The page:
Implications for acute intervention related to time of hospital arrival in acute myocardial infarction
The time from onset of symptoms to arrival in the hospital emergency room (ER) was studied in 778 patients randomized into a study of acute myocardial infarction (AMI) size limitation. Patients at relatively high risk of death after AMI (including those with preexisting diabetes mellitus, systemic hypertension or congestive heart failure), women and older patients arrived significantly later in the ER than did patients without these characteristics. A significantly higher mortality rate was observed in patients who arrived late, i.e., those who arrived more than 2 hours after the onset of chest pain, even though patients with hemodynamic compromise (bradycardia, hypotension) tended to arrive earlier. The difference in long-term mortality between those who arrived early (within 2 hours of onset of chest pain) and those who arrived late was accounted for by the baseline differences between these 2 groups. These baseline differences may influence the effects of early interventions in AMI. In addition, these findings have implications for education of high-risk patients who could benefit the most from aggressive early intervention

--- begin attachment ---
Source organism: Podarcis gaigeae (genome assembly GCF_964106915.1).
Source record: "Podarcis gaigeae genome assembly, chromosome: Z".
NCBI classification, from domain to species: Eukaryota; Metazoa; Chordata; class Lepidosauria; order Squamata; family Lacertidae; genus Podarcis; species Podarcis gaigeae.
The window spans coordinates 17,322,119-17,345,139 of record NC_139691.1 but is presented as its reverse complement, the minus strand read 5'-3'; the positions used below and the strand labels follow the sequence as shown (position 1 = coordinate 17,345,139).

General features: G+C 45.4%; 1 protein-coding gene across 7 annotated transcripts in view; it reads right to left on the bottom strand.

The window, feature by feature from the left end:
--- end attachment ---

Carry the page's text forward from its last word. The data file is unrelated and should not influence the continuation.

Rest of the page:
Turi, Z. G., Stone, P. H., Muller, J. E., Parker, C., Rude, R. E., Raabe, D. E., ... Braunwald, E. (1986). Implications for acute intervention related to time of hospital arrival in acute myocardial infarction. American Journal of Cardiology, 58(3), 203-209.